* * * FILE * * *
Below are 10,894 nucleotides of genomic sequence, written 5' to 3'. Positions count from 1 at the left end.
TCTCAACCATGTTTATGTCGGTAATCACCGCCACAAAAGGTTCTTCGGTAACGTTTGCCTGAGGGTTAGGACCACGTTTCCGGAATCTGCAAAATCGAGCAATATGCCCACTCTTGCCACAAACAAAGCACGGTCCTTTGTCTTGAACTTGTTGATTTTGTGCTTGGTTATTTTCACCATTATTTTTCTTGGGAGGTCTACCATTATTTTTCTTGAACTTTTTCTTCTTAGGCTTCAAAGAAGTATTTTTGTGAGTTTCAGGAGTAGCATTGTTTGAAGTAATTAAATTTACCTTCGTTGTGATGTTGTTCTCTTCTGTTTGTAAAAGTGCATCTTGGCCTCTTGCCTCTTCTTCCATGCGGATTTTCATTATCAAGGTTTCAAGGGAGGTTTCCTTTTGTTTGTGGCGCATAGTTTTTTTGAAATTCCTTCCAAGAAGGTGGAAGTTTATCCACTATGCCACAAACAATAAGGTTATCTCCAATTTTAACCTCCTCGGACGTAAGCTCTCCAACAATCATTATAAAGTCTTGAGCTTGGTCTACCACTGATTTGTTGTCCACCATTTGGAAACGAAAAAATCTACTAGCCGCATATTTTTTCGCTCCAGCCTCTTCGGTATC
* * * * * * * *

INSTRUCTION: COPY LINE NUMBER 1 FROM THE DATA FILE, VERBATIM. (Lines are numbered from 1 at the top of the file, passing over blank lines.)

Below are 10,894 nucleotides of genomic sequence, written 5' to 3'. Positions count from 1 at the left end.